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2/3/2003

Florida Licensure Transfer Proceeds, But With a Snag

Kate Traynor

The National Association of Boards of Pharmacy (NABP) last year processed a record number of pharmacist licensure transfer requests—a phenomenon the organization attributed to the pharmacy work-force shortage and a recent decision by Florida to accept licensure transfer by endorsement.

Except for California, licensure transfer is now allowed by all states, the District of Columbia, Guam, and Puerto Rico.

But Florida requires endorsement applicants to have passed a licensure examination within 12 years of applying for transfer into the state—a time limit that has caused headaches for NABP.

"It's an issue, because it challenges the uniform [licensure] standards that we built with the states," said Carmen A. Catizone, M.S., NABP's executive director.

In some states, Florida's 12-year limit is viewed as a one-sided restriction that prevents the reciprocal transfer of pharmacist licenses. According to NABP's latest information, 23 states do not accept transfer requests from pharmacists licensed in Florida. Eight states accept licensure transfer requests from Florida but require those pharmacists to have passed a licensure exam within 12 years of applying for transfer.

Unrestricted licensure transfer requests from Florida pharmacists are accepted by 15 states, the District of Columbia, Guam and Puerto Rico.

Two states—Montana and North Dakota—have not yet decided whether to accept transfer requests from pharmacists licensed in Florida, according to NABP.

Catizone said NABP does not object to states imposing licensure transfer restrictions that are based on competency issues.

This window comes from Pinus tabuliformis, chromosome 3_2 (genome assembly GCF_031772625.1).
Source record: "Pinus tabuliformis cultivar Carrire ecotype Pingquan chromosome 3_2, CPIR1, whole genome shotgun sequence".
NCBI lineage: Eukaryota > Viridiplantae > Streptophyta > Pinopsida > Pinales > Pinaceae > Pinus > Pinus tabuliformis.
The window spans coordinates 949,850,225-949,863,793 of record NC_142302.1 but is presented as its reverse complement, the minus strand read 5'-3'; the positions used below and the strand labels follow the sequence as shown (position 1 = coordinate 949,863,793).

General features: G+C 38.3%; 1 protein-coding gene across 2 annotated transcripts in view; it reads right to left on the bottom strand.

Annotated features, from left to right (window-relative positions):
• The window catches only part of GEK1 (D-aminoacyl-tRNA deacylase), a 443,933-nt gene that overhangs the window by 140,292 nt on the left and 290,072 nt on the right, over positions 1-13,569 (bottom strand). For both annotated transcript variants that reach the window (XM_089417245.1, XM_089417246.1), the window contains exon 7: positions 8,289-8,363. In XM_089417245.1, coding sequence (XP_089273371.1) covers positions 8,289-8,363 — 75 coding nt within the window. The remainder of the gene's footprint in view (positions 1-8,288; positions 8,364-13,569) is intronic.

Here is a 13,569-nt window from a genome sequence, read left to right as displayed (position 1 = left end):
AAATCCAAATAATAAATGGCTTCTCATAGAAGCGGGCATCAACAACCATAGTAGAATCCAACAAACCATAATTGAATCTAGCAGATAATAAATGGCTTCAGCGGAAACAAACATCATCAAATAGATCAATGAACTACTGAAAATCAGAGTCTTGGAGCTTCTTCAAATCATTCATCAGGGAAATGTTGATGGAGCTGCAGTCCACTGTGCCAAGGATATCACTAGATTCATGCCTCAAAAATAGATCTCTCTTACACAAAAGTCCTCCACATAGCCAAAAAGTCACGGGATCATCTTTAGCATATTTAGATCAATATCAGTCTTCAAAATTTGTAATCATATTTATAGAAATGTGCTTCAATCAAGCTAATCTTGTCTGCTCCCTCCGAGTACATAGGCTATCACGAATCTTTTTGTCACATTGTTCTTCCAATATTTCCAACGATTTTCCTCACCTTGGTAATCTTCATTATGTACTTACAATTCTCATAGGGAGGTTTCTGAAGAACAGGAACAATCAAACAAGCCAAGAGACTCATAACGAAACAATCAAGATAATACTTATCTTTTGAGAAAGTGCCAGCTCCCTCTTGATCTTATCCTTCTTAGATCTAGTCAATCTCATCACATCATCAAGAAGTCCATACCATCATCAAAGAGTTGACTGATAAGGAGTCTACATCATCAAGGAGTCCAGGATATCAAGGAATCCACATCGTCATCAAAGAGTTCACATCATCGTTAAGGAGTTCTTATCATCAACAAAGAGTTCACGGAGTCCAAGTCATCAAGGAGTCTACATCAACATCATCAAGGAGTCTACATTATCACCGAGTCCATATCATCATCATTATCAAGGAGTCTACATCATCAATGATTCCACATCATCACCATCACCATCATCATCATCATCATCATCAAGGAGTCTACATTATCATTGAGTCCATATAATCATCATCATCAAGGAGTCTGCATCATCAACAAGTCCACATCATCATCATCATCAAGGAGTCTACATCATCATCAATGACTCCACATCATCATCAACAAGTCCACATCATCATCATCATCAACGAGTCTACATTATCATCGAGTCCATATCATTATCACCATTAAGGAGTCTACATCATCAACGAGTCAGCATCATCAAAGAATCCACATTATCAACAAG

"If there's a determination that can be made that, after 12 years ... practitioners would lose a certain competency that's needed to practice," Catizone noted, "we would expect that competency was needed ... across the country." In such a case, he said, all state boards of pharmacy should examine the need for imposing time limits on licensure transfer.

But Catizone said that Florida's 12-year limit was apparently created "to avoid a rush of practitioners [who] want to go to Florida to retire." NABP thus considers the limit "a barrier," Catizone said, adding that his organization in the past has sided against state pharmacy boards that restricted licensure transfer on the basis of issues other than competency.

In Florida, however, the 12-year limit was enacted by the legislature. The Florida Board of Pharmacy, Catizone said, was in favor of enacting the uniform requirements adopted by other states.

Catizone said that NABP is "trying to work with the Florida board and the other states to ... resolve this issue, either until the legislation can be changed or until we can prove that this is a competence issue, and other states should look at it."

Electronic Licensure

The National Association of Boards of Pharmacy (NABP) uses its electronic licensure transfer program (ELTP) to process requests from pharmacists who want to transfer their licensure to a new state.

The ELTP is a mechanism through which NABP verifies a practicing pharmacist's credentials. After verification, NABP releases licensure test scores to the board of pharmacy of the state to which the pharmacist wants to transfer a license.

NABP requires licensure transfer applicants to pay a $300 fee to transfer a license to one state, plus $50 for each additional state to which transfer is requested. State boards of pharmacy also assess licensure transfer fees, which vary considerably from state to state. A handful of states charge applicants for the release of verified licensure transfer information to NABP.

Pharmacists are responsible for contacting the board of pharmacy of the state to which the license is to be transferred to verify that all licensure requirements, including the payment of transfer fees, have been met.